Schultzie: Can I ask how you made your way from being in local bands, guest starring on people’s tracks, into your own band Lucifer?


Johanna Sadonis: Well, I had a band. I lived in L.A. for three years. There I had a band with a girlfriend of mine. She used to work for Century Media in the U.S. She ran Century Media Black, so that was the first proper album that I did. Then I moved back to Berlin and then I founded together with a friend of mine. He was a New Yorker called Vincent Wager, and we used to run my Kill ‘Em All heavy metal club night together in the beginning before he kind of dropped out. We founded The Oath, which is my previous band before Lucifer. We founded that band together and then we found Linnea (Olsson), the guitar player, but then that band broke up. Then, because it broke up kind of prematurely, right when the first album got released, I was like, ‘no, that’s not the end of it for me. I need to make music.’ So, I sat down at my desk at home and was like, okay, I want a band that sounds like this and like that and looks like this and it’s going to be called Lucifer. So, I just founded a band because I already had a deal with my previous band The Oath with Rise Above Records. They offered me a deal for Lucifer and I met Gaz Jennings, the guitar player that was first in Lucifer, that I wrote the first album with. I think that sometimes you just gotta do it. Things are possible if you want them. 


Schultzie: That’s great! That’s really, really cool to hear. I’m sorry, I should probably talk more about the album, too.


Johanna Sadonis: It’s okay, I’m up for anything.


Schultzie: One of my favorite songs off the new album would probably be Pacific Blues, just because I love that wailing guitar. With the riffs, is there someone that comes up with them and then you kind of work your way around it with lyrics and vocals. What is the songwriting process?


Johanna Sadonis: That’s the usual way that Nicke and I, we write all the songs, discuss the kind of songs we want to do. He plays me a riff and that’s great, and he makes a demo and he plays drums and bass and guitar, and then he gives that to me and then I sit down with my Garageband and I kind of compose the vocal melody and write lyrics and record that. And I give that to him and we discuss if that arrangement is good or not. We’ve had also two songs on the album where we did it the other way around, where I just took a beat and I sang the verse, the chorus, the middle eight, and he wrote the music around it. Then we give it to the other guys and they practice, then we meet in the studio to record it properly. It looks like for the, well, I shouldn’t talk about the next album yet. I’m not allowed. I’m zipping my mouth over here.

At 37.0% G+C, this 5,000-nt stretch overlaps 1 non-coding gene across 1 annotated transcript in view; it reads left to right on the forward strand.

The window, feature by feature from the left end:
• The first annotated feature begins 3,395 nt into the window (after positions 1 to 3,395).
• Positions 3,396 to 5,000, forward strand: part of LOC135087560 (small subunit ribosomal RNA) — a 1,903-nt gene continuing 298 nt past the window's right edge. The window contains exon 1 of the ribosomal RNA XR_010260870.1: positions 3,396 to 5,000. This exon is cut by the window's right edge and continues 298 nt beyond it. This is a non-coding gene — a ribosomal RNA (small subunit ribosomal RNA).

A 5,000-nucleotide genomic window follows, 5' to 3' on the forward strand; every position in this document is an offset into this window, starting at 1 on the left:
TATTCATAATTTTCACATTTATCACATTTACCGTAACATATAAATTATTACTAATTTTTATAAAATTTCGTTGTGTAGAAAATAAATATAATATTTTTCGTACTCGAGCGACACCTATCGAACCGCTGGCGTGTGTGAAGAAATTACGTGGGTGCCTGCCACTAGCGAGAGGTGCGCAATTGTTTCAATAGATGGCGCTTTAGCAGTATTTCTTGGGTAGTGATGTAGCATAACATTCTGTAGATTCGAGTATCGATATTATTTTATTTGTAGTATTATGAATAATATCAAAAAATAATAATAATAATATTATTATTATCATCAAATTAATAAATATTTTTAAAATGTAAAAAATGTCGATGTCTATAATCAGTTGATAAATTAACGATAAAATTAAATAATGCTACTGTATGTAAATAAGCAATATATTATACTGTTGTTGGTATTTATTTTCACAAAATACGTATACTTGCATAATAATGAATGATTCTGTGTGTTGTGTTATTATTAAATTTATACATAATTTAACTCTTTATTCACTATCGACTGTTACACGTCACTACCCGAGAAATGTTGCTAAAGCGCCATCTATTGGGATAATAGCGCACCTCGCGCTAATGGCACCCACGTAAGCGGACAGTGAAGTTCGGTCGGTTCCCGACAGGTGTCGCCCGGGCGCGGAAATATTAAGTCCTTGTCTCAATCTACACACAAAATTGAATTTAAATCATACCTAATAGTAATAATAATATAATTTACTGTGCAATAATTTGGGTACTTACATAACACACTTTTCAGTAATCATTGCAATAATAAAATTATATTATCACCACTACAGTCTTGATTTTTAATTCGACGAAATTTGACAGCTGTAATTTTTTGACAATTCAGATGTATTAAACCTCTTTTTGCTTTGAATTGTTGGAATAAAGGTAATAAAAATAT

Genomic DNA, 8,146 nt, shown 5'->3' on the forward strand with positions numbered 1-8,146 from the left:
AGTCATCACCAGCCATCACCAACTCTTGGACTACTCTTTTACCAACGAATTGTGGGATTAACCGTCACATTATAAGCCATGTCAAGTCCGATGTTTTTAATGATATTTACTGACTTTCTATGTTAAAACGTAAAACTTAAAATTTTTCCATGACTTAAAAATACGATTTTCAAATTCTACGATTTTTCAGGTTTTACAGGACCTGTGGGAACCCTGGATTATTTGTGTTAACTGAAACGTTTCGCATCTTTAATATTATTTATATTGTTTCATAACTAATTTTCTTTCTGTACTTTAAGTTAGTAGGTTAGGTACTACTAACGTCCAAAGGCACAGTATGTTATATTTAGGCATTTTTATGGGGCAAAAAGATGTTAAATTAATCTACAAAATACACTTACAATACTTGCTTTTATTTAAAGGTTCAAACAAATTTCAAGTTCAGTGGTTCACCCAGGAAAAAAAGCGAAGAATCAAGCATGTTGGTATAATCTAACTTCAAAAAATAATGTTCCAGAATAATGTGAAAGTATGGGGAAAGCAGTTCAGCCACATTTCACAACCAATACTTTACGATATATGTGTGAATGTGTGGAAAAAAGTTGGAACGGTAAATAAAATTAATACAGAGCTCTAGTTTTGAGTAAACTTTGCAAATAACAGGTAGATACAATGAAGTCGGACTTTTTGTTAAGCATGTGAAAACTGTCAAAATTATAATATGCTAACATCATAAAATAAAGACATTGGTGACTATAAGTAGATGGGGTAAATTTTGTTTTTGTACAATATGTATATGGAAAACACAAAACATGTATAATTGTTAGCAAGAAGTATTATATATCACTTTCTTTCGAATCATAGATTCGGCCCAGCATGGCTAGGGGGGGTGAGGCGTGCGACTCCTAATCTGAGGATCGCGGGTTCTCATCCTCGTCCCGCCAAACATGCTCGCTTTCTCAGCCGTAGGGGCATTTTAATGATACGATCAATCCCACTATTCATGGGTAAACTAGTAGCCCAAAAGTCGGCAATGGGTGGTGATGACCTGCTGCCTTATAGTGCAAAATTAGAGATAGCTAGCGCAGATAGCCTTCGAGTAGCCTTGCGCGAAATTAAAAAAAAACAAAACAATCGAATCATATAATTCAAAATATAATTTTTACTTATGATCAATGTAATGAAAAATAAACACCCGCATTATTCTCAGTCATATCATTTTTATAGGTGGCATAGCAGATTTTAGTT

Schultzie: I notice that a lot of the tones for the album – you mentioned death earlier, and a lot of your lyrics seem to lean that way. Would you agree?


Johanna Sadonis: Oh, yeah. You mean on the last album?


Schultzie: On the third album, yeah.


Johanna Sadonis: Yeah, totally. I’ve had so many different experiences with death, and it’s just an overall theme. I would say I’m someone that probably thinks a little bit too much about death, and that has several reasons. I’ve lost some people in my life, and also death has so many different faces. It can be a comfort. You know, when shit gets really bad in your life, then you can say, ‘well, what does it matter, then I croak.’ Death kind of puts things in relation, so that things are maybe not so heavy. It can be a comfort or an emergency escape. It’s also really scary because I really love life and I’m really emotional. I wish life would last four times as long as it does. I’m 41. Life, at that point, goes really fast. Like, fuck, this is half my life already. Or who knows? Maybe I’m dead in two years. I hope not. I love life so much and I’m so interested and curious. I love trying new things. It’s just not going to be enough. Death is also a big fear of mine. I’m very obsessed by the theme of death. Then it’s also to cope with understanding that some people have died. It’s really hard to grasp that someone is not coming back. I mean, I know they’re not coming back. My consciousness knows that, but the subconsciousness is kind of – it’s so weird. You know, you look at an old phonebook and there’s a number and you want to dial it, but that person is never going to pick up again. It’s just, I don’t know. It’s a mix between romanticizing death and condemning death and being scared. It will probably follow like a thread through the next album too. So overwhelming for me.


Schultzie: That’s awesome though. I feel like a lot of the music I listen to, a lot of people take inspiration from being scared of death. It kind of pushes you forward to just do what you want to do because you never know how much time you have.


Johanna Sadonis: Exactly, yeah.